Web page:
Would implementing `receive(on:)` on Effect be desireable?

In my work I've found that if I'm working with external dependencies that return effects, that I need to receive values on the main queue before making UI updates. However if I do that, I often need to re-erase to an effect (for example):

let reducer = MyReducer { state, action, env in
  switch action {
    case .onAppear:
      return env.api
        .loadData()
        .map(.dataLoaded)
        .receive(on: env.mainScheduler)
        .eraseToEffect()
    case .dataLoaded(let data):
      state.data = data
      return .none
}

In this case, if loadData returned an Effect, it wouldn't matter since there's no receive(on:) overload on Effect, which means the return value is just a publisher that needs to be erased again. If Effect had a custom receive(on:) overload that specified an Effect as a return value, I could take advantage of dependencies that return effects and make my reducer code a little bit less verbose by omitting eraseToEffect calls in more places.

Is this something that would be useful or wanted in TCA itself?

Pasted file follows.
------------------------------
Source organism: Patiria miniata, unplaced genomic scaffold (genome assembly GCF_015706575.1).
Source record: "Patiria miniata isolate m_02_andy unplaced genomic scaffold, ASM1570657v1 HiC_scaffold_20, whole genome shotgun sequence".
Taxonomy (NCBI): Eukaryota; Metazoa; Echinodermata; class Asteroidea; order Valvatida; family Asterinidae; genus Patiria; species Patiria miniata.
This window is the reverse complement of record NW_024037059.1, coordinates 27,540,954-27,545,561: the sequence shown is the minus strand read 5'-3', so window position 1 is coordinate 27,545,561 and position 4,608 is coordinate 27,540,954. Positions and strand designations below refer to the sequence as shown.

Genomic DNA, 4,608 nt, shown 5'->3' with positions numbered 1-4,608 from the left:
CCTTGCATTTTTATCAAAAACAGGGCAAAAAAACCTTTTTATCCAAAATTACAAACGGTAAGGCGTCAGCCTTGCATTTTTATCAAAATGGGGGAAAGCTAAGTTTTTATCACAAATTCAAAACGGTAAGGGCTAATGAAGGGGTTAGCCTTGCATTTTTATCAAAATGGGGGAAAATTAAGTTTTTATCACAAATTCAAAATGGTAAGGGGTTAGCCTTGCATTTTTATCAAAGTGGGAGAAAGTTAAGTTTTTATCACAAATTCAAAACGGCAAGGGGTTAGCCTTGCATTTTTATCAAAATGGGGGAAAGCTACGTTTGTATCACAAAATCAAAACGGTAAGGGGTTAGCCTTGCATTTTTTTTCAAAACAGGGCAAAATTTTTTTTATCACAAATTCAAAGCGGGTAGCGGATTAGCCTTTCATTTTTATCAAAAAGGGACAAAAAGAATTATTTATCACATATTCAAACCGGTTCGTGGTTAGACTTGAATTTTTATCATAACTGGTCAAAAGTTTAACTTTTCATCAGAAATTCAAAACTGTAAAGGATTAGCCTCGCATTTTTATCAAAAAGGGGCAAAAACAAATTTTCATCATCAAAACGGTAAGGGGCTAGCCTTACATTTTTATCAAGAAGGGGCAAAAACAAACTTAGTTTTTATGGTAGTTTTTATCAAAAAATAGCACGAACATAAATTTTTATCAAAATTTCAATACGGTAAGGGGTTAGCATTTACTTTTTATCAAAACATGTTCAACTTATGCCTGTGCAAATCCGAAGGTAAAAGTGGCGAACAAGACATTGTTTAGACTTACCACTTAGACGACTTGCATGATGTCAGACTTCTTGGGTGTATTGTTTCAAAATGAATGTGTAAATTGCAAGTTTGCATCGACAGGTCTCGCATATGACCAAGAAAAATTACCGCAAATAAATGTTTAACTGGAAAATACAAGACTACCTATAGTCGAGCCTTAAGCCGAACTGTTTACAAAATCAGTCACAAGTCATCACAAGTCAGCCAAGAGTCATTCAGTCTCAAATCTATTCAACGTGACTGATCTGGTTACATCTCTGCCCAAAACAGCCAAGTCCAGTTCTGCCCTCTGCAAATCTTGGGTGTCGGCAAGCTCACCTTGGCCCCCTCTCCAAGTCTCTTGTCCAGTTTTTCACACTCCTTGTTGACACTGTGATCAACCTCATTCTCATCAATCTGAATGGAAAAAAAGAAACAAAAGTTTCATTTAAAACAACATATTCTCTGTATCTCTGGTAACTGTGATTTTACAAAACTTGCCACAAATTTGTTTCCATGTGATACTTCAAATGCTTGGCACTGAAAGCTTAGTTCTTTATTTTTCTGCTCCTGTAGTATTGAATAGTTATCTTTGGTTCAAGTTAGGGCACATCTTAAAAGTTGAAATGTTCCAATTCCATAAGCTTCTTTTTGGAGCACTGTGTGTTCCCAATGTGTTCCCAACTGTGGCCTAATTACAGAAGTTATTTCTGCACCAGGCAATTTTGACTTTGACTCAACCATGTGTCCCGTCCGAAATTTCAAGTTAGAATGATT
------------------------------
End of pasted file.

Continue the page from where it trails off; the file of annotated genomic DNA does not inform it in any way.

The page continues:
1 Like

So the motivation is essentially just to remove the need to eraseToEffect at the end? I don't think that would pass the bar to be included in the core framework — it isn't necessary for composition. That's just my opinion, though.

Definitely an interesting idea! We already overload map, so overloading receive(on:) could be worth it, given how often it's done. Let's start thinking about it.

2 Likes

Alternatively, could you pass your scheduler in to loadData() such that the returned Effect is on main?

Passing a scheduler into loadData is possible, but that seems like it'd just be reinventing receive(on:) in a less-extensible or reusable way. I'd still have to erase to effect inside the implementation of the loadData method, and i guess from a more ideological viewpoint, it seems superfluous, since you may not want to force the api consumer to choose a scheduler to run things on when you call loadData, since it's pretty well known you can call receive(on:) at any point in a combine operator chain.

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